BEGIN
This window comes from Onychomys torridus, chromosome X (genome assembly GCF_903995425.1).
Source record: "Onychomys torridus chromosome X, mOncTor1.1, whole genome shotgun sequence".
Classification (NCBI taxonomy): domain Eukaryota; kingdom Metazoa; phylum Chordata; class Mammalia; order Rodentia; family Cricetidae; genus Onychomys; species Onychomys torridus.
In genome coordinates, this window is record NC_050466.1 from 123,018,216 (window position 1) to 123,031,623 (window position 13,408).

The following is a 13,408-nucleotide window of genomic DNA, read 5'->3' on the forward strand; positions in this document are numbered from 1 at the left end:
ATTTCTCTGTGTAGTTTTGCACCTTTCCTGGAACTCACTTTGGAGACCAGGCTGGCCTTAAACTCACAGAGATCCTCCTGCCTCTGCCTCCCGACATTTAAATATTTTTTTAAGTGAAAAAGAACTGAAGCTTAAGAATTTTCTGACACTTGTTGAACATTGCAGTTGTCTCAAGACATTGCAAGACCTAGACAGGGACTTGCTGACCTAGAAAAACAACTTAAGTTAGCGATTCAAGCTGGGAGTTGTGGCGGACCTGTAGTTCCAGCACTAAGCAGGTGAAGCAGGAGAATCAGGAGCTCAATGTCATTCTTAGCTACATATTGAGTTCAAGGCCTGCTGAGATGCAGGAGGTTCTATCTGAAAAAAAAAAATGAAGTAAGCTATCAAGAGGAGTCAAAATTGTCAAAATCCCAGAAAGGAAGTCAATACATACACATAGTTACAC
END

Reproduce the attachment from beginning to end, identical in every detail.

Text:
This window comes from Onychomys torridus, chromosome X (genome assembly GCF_903995425.1).
Source record: "Onychomys torridus chromosome X, mOncTor1.1, whole genome shotgun sequence".
Classification (NCBI taxonomy): domain Eukaryota; kingdom Metazoa; phylum Chordata; class Mammalia; order Rodentia; family Cricetidae; genus Onychomys; species Onychomys torridus.
In genome coordinates, this window is record NC_050466.1 from 123,018,216 (window position 1) to 123,031,623 (window position 13,408).

The following is a 13,408-nucleotide window of genomic DNA, read 5'->3' on the forward strand; positions in this document are numbered from 1 at the left end:
ATTTCTCTGTGTAGTTTTGCACCTTTCCTGGAACTCACTTTGGAGACCAGGCTGGCCTTAAACTCACAGAGATCCTCCTGCCTCTGCCTCCCGACATTTAAATATTTTTTTAAGTGAAAAAGAACTGAAGCTTAAGAATTTTCTGACACTTGTTGAACATTGCAGTTGTCTCAAGACATTGCAAGACCTAGACAGGGACTTGCTGACCTAGAAAAACAACTTAAGTTAGCGATTCAAGCTGGGAGTTGTGGCGGACCTGTAGTTCCAGCACTAAGCAGGTGAAGCAGGAGAATCAGGAGCTCAATGTCATTCTTAGCTACATATTGAGTTCAAGGCCTGCTGAGATGCAGGAGGTTCTATCTGAAAAAAAAAAATGAAGTAAGCTATCAAGAGGAGTCAAAATTGTCAAAATCCCAGAAAGGAAGTCAATACATACACATAGTTACAC